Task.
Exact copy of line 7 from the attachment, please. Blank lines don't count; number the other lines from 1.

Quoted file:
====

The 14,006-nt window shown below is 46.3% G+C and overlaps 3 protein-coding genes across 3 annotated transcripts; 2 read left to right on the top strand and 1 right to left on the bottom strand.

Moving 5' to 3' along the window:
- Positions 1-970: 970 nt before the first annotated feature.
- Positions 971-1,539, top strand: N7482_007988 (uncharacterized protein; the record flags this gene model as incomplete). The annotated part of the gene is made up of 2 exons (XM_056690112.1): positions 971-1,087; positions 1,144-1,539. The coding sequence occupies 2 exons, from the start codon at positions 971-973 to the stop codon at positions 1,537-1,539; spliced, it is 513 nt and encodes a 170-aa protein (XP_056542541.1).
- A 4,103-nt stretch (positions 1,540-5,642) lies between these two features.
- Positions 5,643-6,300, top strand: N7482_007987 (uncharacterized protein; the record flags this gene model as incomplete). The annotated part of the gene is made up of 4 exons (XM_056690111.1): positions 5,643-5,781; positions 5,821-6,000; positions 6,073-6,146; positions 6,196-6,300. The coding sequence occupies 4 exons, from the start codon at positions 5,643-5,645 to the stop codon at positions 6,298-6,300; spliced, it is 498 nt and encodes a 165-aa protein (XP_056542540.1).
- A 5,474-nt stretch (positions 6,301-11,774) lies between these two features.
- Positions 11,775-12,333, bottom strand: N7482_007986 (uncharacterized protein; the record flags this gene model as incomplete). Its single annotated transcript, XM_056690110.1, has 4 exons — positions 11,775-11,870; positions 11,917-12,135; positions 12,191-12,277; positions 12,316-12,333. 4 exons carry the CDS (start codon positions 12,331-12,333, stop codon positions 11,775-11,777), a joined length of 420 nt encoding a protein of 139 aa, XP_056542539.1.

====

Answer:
- A 5,474-nt stretch (positions 6,301-11,774) lies between these two features.